|Expt. .||.||Number of CD8+-TDC .||Number of CD8−-TDC .||CD8+/CD8− Ratio .||Il-12p70 (pg/ml)b .|
|Expt. .||.||Number of CD8+-TDC .||Number of CD8−-TDC .||CD8+/CD8− Ratio .||Il-12p70 (pg/ml)b .|
Low-density thymic cells were enriched for CD11c expression by magnetic separation. In Expt. 2 and 3, cells were further separated according to CD8α expression. In all experiments, the CD8+-TDC and CD8−-TDC numbers and the CD8+-TDC/CD8−-TDC ratio were calculated by FACS analysis. The cells (106 cells/ml) were stimulated by anti-CD40 Ab (1 μg/ml) and LPS (1 μg/ml) for 24 h. The level of IL-12p70 produced by unstimulated cells or by a single stimulation using LPS or anti-CD40 was undetectable (data not shown).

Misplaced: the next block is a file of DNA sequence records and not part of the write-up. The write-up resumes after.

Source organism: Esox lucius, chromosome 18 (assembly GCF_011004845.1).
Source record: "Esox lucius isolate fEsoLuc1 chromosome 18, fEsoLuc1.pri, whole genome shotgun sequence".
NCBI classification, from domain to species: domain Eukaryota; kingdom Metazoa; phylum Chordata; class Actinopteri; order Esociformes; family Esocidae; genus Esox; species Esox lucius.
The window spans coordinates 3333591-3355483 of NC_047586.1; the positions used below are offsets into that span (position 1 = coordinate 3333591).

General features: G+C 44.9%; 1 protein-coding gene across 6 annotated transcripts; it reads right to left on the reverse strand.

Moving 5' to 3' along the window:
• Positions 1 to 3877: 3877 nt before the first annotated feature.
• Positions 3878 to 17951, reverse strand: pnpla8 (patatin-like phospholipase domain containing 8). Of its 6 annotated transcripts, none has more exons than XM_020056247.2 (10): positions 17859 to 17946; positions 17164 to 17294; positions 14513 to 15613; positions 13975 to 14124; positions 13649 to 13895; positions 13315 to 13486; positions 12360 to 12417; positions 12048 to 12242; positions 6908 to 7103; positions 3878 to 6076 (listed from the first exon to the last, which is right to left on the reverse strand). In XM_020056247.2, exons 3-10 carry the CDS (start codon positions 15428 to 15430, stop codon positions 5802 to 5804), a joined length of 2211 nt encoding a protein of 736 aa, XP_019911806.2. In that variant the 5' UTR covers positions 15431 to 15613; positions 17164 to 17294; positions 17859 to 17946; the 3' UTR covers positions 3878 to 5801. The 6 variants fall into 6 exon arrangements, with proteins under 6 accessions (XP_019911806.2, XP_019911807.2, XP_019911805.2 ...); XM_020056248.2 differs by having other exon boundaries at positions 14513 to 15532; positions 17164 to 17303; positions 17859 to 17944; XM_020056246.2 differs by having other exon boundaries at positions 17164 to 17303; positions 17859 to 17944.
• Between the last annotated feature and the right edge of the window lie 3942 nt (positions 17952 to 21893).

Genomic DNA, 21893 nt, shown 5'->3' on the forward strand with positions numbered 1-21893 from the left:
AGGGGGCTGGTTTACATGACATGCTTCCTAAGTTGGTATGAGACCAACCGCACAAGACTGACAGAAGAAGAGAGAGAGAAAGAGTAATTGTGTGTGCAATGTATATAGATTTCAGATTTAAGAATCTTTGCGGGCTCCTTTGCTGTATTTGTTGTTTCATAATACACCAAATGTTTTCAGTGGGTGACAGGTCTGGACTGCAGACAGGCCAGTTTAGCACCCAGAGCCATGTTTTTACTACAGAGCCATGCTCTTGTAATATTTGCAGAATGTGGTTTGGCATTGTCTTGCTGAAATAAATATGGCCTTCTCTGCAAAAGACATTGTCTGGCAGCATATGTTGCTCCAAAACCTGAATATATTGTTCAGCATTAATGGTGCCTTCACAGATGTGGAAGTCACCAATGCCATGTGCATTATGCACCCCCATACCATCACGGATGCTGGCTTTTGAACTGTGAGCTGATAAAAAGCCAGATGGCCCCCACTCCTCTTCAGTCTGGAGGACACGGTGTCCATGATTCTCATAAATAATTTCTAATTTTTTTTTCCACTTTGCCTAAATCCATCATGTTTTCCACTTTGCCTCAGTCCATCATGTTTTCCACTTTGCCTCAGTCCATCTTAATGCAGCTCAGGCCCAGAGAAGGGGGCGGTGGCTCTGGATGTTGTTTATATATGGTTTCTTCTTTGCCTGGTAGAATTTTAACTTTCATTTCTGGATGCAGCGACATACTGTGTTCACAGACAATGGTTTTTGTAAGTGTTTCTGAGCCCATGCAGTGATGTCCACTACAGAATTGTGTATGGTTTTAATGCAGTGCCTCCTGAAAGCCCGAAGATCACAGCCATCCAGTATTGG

The values are the means of duplicate wells. The spearman’s correlation coefficient between the ratio of CD8α+ TDC to CD8α−/low TDC or the absolute number of CD8α+ TDC and the amount IL-12p70 was R=1 (with p < 0.01).